Exhibits at the future National museum of the Surface Navy in San Pedro would include the Navy’s role around the world in humanitarian aid and in protecting international waters for trade. (Courtesy Photo, Pacific Battleship Center)


A proposed congressional resolution would, if it becomes law, designate the Battleship USS Iowa Museum, docked in San Pedro, as the national museum of the Surface Navy.


The resolution — which U.S. Rep. Nanette Diaz Barragan, D-San Pedro, and Sen. Diane Feinstein introduced Thursday, Sept. 25 — would make the Iowa the first Surface Navy museum in the nation, a move that has been in planning stages for about two years.


The Surface Navy, said Jonathan Williams, CEO and president of the Pacific Battleship Center, “is basically anything that is gray that floats on the top of the ocean.”


In other words, all the men and women who have served on Navy ships throughout the nation’s history.


“It’s the largest and oldest community of the Navy,” Williams said.


No museum exists that’s dedicated solely to the Surface Navy, he said, adding that much of the aim will be to showcase how the Surface Navy makes it possible to conduct international trade and provides humanitarian relief.


Designating the Iowa as the national museum for the Surface Navy is appropriate, Williams said, as so many ships were built in the Port of Los Angeles, where the Iowa is located, and so many families in San Pedro have Navy ties.


The museum, to be located on a deck of the historic World War II battleship, will cost some $60 million.

The designation through the bill, Williams said, further formalizes what was already an agreement made more than a year ago with the U.S. Navy to support the creation of the museum on the Iowa, which has been a tourist attraction at the Port of Los Angeles since 2012.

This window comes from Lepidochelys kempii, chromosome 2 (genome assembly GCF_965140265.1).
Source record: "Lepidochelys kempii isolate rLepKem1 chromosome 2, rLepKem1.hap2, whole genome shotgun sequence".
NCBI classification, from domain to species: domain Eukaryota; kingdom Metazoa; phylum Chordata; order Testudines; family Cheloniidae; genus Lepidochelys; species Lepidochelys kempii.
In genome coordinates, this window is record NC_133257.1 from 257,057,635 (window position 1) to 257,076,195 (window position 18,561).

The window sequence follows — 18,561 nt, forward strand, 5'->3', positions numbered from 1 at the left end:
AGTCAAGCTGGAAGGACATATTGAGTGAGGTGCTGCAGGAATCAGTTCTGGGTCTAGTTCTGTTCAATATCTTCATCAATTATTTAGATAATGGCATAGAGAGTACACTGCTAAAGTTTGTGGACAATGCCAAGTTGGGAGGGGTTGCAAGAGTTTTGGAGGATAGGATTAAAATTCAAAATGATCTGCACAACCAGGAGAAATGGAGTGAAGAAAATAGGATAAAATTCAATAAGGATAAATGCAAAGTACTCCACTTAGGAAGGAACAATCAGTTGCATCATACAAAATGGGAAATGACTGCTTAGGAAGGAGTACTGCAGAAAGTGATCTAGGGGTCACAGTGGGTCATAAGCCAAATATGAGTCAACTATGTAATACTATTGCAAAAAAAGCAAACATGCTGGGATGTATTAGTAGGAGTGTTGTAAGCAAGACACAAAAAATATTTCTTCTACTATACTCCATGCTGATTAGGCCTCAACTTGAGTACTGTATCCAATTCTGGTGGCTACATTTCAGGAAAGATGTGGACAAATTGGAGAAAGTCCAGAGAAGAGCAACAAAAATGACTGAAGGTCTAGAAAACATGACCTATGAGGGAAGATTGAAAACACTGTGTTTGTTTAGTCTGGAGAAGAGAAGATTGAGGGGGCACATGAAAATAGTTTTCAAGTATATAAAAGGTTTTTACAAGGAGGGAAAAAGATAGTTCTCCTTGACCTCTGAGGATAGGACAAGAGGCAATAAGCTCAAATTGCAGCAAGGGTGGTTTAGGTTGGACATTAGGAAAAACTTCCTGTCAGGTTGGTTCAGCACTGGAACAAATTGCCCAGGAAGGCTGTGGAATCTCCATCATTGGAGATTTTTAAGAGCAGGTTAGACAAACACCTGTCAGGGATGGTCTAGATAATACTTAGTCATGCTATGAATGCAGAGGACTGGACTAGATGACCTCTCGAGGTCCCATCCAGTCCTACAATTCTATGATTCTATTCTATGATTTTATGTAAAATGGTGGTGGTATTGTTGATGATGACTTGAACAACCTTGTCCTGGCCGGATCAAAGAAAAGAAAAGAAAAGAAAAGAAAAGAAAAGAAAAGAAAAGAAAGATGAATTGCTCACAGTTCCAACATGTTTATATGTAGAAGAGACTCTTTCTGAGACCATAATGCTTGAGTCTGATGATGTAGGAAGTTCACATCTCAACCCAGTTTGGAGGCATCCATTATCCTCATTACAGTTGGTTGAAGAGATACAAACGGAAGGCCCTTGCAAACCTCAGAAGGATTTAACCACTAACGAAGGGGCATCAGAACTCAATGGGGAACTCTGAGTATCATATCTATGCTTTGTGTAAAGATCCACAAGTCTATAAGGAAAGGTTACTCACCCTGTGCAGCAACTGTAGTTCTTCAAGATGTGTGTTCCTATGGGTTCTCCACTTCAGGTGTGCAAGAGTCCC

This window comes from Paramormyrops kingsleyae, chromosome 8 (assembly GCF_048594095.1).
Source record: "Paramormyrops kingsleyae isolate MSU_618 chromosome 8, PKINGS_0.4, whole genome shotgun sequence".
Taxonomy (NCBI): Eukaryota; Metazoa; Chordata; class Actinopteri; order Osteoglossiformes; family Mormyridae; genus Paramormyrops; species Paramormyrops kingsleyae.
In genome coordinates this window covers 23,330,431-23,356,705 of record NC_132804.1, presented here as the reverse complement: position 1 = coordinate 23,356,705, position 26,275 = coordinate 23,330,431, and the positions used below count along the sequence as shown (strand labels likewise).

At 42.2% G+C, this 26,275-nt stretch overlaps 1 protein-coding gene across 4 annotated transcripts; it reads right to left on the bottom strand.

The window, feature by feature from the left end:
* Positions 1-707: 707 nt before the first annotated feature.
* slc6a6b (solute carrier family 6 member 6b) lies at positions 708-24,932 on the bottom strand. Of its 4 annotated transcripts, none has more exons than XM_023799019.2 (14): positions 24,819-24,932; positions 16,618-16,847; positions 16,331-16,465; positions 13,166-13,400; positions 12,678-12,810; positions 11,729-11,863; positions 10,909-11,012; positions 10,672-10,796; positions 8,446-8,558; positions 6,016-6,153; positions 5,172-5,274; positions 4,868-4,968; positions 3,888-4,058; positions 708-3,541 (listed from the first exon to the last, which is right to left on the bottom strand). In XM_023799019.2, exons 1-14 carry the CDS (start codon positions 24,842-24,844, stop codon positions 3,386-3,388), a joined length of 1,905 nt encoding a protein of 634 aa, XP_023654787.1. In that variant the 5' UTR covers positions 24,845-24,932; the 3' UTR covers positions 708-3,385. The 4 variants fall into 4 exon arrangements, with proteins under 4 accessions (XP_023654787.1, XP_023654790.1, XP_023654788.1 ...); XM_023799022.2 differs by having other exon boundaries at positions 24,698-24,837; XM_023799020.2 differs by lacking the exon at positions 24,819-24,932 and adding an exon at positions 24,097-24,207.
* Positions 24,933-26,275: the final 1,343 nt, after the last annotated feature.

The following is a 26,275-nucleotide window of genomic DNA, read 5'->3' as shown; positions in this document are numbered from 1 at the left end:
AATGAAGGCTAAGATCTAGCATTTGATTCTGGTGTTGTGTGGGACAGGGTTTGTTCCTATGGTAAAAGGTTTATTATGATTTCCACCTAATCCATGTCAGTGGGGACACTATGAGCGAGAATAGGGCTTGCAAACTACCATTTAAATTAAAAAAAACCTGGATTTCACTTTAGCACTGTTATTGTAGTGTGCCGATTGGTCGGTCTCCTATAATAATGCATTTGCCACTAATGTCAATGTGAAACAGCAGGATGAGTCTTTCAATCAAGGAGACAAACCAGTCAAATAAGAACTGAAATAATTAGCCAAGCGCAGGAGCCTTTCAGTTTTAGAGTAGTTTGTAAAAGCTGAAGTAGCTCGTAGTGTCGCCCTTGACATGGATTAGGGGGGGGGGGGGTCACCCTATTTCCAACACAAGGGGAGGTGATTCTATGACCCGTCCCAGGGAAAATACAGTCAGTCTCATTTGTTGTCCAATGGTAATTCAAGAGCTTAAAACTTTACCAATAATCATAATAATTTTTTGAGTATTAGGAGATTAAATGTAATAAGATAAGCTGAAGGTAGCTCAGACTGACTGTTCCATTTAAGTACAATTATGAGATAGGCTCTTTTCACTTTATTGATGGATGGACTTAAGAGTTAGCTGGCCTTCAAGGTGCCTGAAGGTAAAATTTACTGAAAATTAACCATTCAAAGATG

“The USS Iowa played a critical role during World War II,” Feinstein said in a written statement, “including carrying President (Franklin) Roosevelt to his meeting with (WInston) Churchill and (Joseph) Stalin and serving as a home away from home for sailors from all 50 states.”


Barragan, in her statement, looked to the past and the future.


“In decades past, the Iowa defended our nation,” Barragan said. “Today, it serves our community here in San Pedro by educating the next generation.”


The overall plan eventually is to move the Iowa to the Southern Pacific Slip, where it would be closer to the new waterfront development now anticipated. A building adjacent to the ship would be part of the overall museum at that site. The coronavirus pandemic, however, has slowed many of those kinds of plans for the time being.


Plans originally called for the first phase of the new museum to be unveiled in 2023, with a completion date of 2030. Fundraising is ongoing for the museum, Williams said, adding that there’s been strong interest in the project.


“For 244 years, our country’s Surface Navy has protected free trade on the seas, provided humanitarian assistance and promoted international relations,” said Rear Adm. Mike Shatynski, chairman of the board for the Iowa museum.


The new museum, he added, will be the first to exclusively pay tribute to that work.